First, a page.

It would be fair to say the flight or at least the landing on Monday was interesting. Storm Eunice was desperately trying to blow us onto runway 2 at Stanstead which was unfortunate as we were trying to land at the City Airport. Wind swept and interesting I made it into my Westminster office in time to meet up virtually with all my team and plan the coming week. I was in the chamber for question to the department for defence, once again no SNP members were on the order paper. I am beginning to think they don’t like us. We had the latest of a series of statements in the house on the unfolding situation in Ukraine. There is a sense of anger and frustration that we have stood back and watched the situation in Ukraine deteriorate over the years and now find ourselves on the brink of military involvement. In the evening President Putin made a very long rambling statement in an attempt to justify the situation.
I had a pre-meeting meeting (they are always the best) with the Parliamentary Under-Secretary of State for Small Business, Consumers and Labour, Paul Sully MP. We discussed the Post Office network, access to cash and the Horizon scandal. That was followed by the official meeting with others to discuss the Post Office action plan. Mr Scully seems to get it but as always, the Treasury will have the final say. I visited a drop in to get briefed on the Product Security and Telecommunications Infrastructure Bill organised by Speed Up Britain. The All- Party Parliamentary Group (APPG) on Sexual Exploitation had our final evidence session on pornography. These sessions have been brutal to sit through and the last one was no exception. I had to leave before the last witness as I had to vote but I made sure my office was represented as it was a survivor of trafficking giving her testimony and they deserve to be heard.
Early start as the reading material gathered during the week is already taking over my desk. I was in the chamber at the start of business as I wanted to ask a question to the department for Women and Equalities. I bobbed on questions 1, 3 and 11 but was not taken. I was going to ask about the online safety bill and the government’s desire and ability to create a legal framework to prevent and address the harms associated with the production and consumption of pornography as this has been proven to be a major factor in fuelling violence against women and girls. Prime Minister’s Questions were boorish and suffer because of that. Caroline Lucas MP was barracked by the Conservative and Unionist benches and struggled to be heard as she pressed the Prime Minister on any Russian interference in UK elections. I then had a very constructive meeting with Maree Todd MSP to discuss gambling related harm support and education in Scotland.
My select committee met to take evidence from the Secretary of State for Health and Social Care, Sajid Javid. We are reporting on the ‘Coronavirus Virus Act two years on’. The act was made in haste to allow guidelines to be followed but the required laws by enlarge already existed in the Public Health Act 1984 and the Civil Contingencies Act 2004. We are focusing on the emergency legislation framework, ahead of the Act’s inbuilt sunset clause coming into effect on 25 March 2022. This will enable the Committee to ultimately make recommendations about whether the Act should be extended, the processes by which Parliament should be able to scrutinise any such extension, and reflection on the passage of legislation at pace to respond to emerging crises. The crisis in Ukraine weighs heavy on us all and the potential outcomes are truly frightening. As the Prime Minister takes to his feet to make his latest statement on the unfolding situation, Russian troops are closing in on Kyiv and the UK, NATO and a host of stakeholders are seemingly bereft of ideas as to how best influence the outcome.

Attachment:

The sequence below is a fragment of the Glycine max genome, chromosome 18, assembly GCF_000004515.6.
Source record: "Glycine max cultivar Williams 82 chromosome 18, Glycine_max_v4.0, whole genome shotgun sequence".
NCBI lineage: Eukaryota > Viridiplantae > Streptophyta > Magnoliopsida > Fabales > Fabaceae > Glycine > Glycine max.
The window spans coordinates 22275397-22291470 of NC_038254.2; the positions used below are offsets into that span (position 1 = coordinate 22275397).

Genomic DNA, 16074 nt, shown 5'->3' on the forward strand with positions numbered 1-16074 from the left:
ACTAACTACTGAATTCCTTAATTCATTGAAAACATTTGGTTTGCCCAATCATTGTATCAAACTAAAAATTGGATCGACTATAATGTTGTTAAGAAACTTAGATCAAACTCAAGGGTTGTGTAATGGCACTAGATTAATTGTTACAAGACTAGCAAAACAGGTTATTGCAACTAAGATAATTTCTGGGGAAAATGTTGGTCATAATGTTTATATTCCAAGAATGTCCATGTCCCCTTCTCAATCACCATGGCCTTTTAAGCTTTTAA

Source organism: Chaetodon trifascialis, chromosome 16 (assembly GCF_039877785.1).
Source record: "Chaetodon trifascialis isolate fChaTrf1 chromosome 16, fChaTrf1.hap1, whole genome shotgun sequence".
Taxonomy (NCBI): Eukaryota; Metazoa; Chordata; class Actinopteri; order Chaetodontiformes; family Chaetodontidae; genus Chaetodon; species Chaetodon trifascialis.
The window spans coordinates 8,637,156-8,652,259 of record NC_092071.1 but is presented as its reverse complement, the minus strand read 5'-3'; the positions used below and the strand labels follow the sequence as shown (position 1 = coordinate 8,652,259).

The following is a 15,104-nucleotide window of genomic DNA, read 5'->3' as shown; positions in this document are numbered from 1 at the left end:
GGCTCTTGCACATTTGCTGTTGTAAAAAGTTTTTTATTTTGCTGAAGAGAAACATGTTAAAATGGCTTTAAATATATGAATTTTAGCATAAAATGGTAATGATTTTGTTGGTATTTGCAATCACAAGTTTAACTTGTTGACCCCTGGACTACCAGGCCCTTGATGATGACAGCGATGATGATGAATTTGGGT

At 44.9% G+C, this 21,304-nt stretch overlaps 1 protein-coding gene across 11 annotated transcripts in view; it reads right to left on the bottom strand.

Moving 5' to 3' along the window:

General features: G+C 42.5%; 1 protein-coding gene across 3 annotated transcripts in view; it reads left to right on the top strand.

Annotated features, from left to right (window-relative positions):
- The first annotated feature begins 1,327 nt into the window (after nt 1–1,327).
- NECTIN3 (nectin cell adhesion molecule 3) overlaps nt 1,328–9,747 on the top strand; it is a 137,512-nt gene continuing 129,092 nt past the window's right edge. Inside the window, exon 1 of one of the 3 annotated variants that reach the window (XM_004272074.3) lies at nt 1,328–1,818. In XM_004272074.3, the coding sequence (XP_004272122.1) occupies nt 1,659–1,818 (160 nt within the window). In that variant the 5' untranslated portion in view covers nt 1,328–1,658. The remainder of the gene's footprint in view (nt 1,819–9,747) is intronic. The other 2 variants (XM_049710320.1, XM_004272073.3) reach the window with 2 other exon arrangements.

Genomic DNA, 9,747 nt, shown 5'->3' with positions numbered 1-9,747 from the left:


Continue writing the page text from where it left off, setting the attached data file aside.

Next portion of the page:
I have an early morning brief on Ukraine and then a meeting with Michaela Jones from the Scottish Recovery Consortium to discuss drugs policy. The afternoon is consumed by casework.
There have been some very high-profile cases where parents of children suffering from rare epileptic conditions have called for medical cannabis to be provided on the NHS to treat their kids. As a result of this Matt Hancock said, in March 2019, it would be available on the NHS within six months. Medical use of cannabis was legalised in November 2018. Since then, two NHS prescriptions have been written. One already existed; therefore, three NHS prescriptions are in use for medical cannabis. In the UK there are 25 private clinics providing private prescriptions, there are 18 producers and 100 products. There are also 100 doctors prescribing. That would lead me to believe that the products exist, and the medical profession is prepared to prescribe it but only privately. The fact is that if you can afford it then your child can get it but its costly. Roughly £2,000 a month is required to fund the private prescription and the medicines. The benefit for the patients is clear for all to see. Children that suffered 50 fits a day and were tied into wheelchairs are now free from their fits, can ride bikes and go to school. The quality of life they experience and the relief for family and friends is undeniable. And yet we have 3 NHS prescription in over 3 years. Currently in the UK 1.4 million people are using cannabis for medical reasons. It’s obvious there is a huge difference between the supply and the demand on the NHS. It is cheaper to fund medical cannabis than it is for the other drugs the children are on and it avoids them being rushed int an ICU at £5,000 a day. We have the medicines, and they are cost effective. We need the governing bodies of the medical professionals to step up and publicly acknowledge the need and we need politicians to listen, learn and legislate.